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TODAY'S OTHER NEWS

Caught Red Handed - Agents ‘lying and deceiving’ to poach instructions

A London sales and lettings agent has revealed to Estate Agent Today some of the tactics used by his rivals in the competitive world of the capital’s market.

The agent operates in the Kensington area and wishes to remain anonymous but has identified himself to EAT and has kindly given us chapter and verse of two examples of sharp practice - possibly illegal practice - that occurred in quick succession last week.

The first incident concerned a property for sale in the SW7 area and involved a brazen tactic by a rival agent.

“Having had the request for a sub agency viewing of a property in SW7 with this particular agent, I was subsequently warned by another source that there would be a strong likelihood of them trying to use the viewing as an attempt to swoop in on an instruction. However, naively wanting to believe the best in people, I continued with the viewing as requested” says our contact.

He continues: “Arriving at the property and expecting to meet said agent and their buyer, I was informed that – last minute – their buyer had had to cancel, but they would be ‘taking videos and photos’ of the property in their absence.” 

He says the usual kinds of questions were asked and the viewing took place with the vendor in situ. 

“However, in the back of my mind I had the warning, and so rather than heading back to the office I rounded the corner, watched back to the front door of the building and to my (somewhat small) surprise this agent headed back, rang the bell and went into the property… 

“I went back, rang the bell and went in, asking this agent to please leave and then had to explain to a rather confused and rattled client why this person had come back by themselves. A week or so later, I had a call from the client saying she had received a letter from this agent pushing for instruction which was subsequently binned.”

The second concerns a client who had been marketing their property to let through our legitimate agent and two other local firms. 

However, at the end of last week the agent received a call from the client saying they had seen their £1,500 per week flat marketed by another company they had never heard of and had not spoken with. 

“This is obviously an agent who, having few instructions, is chancing their arm by cropping photographs online, mocking up their own details and then (without their own access to the flat) pushing the property out on a sub agency basis and gaining access via fully instructed agents” says our informant.

He says this is not only frustrating and disconcerting to the client but more worryingly the practice raises concern as to whether the rogue agent who mocks up their own details undertakes appropriate due diligence and anti-money laundering checks.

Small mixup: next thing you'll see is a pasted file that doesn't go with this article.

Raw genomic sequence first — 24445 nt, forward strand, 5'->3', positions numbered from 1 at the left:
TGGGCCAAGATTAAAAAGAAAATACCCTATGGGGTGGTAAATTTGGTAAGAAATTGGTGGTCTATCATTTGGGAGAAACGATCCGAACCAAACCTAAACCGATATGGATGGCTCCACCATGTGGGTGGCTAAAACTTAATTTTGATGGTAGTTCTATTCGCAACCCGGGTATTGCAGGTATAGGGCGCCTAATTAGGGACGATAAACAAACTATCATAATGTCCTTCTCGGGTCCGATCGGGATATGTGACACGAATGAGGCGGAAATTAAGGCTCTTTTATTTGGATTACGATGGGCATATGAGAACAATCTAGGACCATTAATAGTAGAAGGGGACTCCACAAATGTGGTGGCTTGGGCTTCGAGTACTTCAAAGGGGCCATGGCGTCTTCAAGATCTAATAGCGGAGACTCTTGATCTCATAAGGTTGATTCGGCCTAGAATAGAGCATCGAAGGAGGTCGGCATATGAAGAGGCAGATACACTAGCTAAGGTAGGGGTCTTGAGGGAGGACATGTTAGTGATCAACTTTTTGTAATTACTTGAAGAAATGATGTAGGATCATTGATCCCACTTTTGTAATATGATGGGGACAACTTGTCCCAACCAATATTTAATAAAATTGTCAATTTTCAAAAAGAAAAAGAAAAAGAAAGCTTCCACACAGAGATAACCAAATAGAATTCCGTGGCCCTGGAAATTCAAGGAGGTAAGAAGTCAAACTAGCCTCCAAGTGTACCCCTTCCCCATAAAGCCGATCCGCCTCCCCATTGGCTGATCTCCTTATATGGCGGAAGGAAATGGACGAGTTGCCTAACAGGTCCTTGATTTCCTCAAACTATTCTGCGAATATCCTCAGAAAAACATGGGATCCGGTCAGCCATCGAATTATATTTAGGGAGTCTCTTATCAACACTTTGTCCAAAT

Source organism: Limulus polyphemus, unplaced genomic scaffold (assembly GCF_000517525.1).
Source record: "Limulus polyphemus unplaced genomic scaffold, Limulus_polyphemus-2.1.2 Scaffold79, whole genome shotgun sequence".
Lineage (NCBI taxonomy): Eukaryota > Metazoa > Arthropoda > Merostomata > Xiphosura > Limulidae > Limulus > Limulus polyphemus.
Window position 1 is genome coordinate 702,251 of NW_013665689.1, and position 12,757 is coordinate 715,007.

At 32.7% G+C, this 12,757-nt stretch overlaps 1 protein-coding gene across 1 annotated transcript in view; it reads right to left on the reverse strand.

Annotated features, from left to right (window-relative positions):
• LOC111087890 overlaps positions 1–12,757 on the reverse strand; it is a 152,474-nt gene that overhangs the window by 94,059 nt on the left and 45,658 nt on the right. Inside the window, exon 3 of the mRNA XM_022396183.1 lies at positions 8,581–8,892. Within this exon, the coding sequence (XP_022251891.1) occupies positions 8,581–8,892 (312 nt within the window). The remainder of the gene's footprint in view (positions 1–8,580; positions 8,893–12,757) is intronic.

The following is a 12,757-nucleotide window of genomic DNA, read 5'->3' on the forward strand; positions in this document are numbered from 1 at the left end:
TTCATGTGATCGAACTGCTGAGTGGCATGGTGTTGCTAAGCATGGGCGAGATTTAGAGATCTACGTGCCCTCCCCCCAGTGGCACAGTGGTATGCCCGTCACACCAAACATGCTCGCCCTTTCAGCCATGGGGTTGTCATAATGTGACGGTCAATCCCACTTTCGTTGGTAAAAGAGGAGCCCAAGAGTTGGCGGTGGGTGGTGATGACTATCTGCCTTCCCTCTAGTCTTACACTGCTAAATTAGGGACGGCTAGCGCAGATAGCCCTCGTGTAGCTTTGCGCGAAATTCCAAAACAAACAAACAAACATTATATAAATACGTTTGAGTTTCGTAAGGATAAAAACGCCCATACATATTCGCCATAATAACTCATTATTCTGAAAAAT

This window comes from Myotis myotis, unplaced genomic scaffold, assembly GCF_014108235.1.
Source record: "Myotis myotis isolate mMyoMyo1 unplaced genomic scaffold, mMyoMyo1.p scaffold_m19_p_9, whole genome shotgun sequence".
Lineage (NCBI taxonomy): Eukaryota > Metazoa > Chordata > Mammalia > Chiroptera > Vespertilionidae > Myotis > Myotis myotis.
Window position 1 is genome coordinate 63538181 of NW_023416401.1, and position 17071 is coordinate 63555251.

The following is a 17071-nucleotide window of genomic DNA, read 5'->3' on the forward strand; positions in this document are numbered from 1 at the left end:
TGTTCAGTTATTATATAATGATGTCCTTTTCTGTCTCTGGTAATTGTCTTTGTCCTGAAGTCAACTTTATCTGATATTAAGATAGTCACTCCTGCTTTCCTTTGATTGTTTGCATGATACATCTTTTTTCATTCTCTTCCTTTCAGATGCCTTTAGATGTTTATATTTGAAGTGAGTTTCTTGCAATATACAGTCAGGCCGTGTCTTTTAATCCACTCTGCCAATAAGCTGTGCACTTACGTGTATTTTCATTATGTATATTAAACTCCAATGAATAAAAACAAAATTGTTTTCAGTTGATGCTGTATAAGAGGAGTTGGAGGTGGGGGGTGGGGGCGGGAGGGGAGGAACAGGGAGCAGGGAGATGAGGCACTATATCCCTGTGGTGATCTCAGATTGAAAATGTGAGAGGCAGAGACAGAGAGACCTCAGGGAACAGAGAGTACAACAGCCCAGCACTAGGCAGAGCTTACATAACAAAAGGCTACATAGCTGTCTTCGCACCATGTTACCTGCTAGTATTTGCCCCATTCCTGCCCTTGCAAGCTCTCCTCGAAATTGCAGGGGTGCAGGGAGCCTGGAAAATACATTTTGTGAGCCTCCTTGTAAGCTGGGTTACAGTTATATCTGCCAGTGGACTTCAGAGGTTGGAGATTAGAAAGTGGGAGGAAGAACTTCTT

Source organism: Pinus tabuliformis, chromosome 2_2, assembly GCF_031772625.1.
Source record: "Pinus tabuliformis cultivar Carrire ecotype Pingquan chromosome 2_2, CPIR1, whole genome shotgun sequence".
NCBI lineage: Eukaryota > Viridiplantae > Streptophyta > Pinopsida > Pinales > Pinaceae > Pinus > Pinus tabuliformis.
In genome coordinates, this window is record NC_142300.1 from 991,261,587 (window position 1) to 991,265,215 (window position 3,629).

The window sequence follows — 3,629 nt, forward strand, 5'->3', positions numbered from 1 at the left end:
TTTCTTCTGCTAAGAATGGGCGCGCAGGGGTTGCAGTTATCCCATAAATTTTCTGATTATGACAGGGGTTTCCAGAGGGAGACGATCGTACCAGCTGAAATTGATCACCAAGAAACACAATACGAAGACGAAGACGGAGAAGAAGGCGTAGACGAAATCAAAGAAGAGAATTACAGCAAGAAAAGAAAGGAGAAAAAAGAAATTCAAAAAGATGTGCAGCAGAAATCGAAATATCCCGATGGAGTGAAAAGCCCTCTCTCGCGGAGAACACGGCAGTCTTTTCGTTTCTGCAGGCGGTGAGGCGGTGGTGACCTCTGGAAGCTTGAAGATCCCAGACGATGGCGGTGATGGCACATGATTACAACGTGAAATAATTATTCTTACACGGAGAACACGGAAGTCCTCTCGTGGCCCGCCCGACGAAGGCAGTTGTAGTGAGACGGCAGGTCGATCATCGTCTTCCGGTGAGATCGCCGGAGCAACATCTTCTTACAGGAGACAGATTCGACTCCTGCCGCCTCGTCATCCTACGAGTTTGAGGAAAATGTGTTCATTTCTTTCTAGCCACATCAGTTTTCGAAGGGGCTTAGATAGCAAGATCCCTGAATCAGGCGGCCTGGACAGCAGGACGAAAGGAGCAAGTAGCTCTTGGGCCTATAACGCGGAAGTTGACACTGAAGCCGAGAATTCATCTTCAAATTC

Our legitimate agent contact says that although these two incidents had critical differences, one common factor was that, if caught, the culprits might receive no more than a tap on the wrist and a telling off not to do it again.

“It’s so easy for someone (an instructed agent or indeed a client) to find out that it’s a scam, and it makes me wonder whether the risk of being caught is worth the attempt to gain a small fee” he says.

“Regardless of what I feel, I am sure that there would be a number of other agents - the one who warned me in the first place demonstrating this - who would have a similar situation occur with their clients and properties” says our contact. 

And he concludes: “Perhaps it’s indicative of the market that people are pushed to lie and deceive, but I personally feel there’s no place for actions like these.”

Our thanks to the agent who gave us the details of these incidents - and we look forward to hearing readers’ comments on these tactics.

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    This agency could be any of three suspects in SW7........

  • Chris JaiBahadur

    Unfortunately this kind of sharp practice continues around the country not just in the capital.
    In my area certain agents actually knock on the door of the properties I am marketing. In the pass I have reported these breeches of the likes of ARLA and others but to no avail.
    We are in a industry/profession where this is the norm and professional integrity is ignored for greed.

  • edward apostolides

    I had an incident many years ago whereby I had a competing agency bold as brass simply knock on my clients door! The client gave him short shrift however I made my feelings clear to his boss (whom I knew). Although apologetic his boss put it down to over zealous enthusiasm. He didn't do it again to any of my instructions although that's hardly the point. This sort of practise is rife across the UK and it's committed by large chains and small independents. There is also the old compliment slip ruse "please contact us urgently concerning your sale" etc more silly and dirty tricks to gain some sort of dialogue with another agents clients. I can't print what I think of these idiots.

  • Paul Barrett

    Surely most clients are signed up for a period of time to an exclusive instruction!?
    They can't breach such a legally binding contract.
    If they do they could find themselves liable to pay commission to 2 EA!!!
    Not a wise move for a vendor!!

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    I worked for an Agency who actively encouraged 'Door knocking' and berated the valuers and negotiators who didn't do it. I find the practice abhorrent and plainly unsafe - you don't know whose door you're knocking on! I always refused, despite the director having a good rant at me about the fact I wouldn't do it. A lot of the valuers were happy to do it - anything to boost their figures. The sad fact was, it worked.

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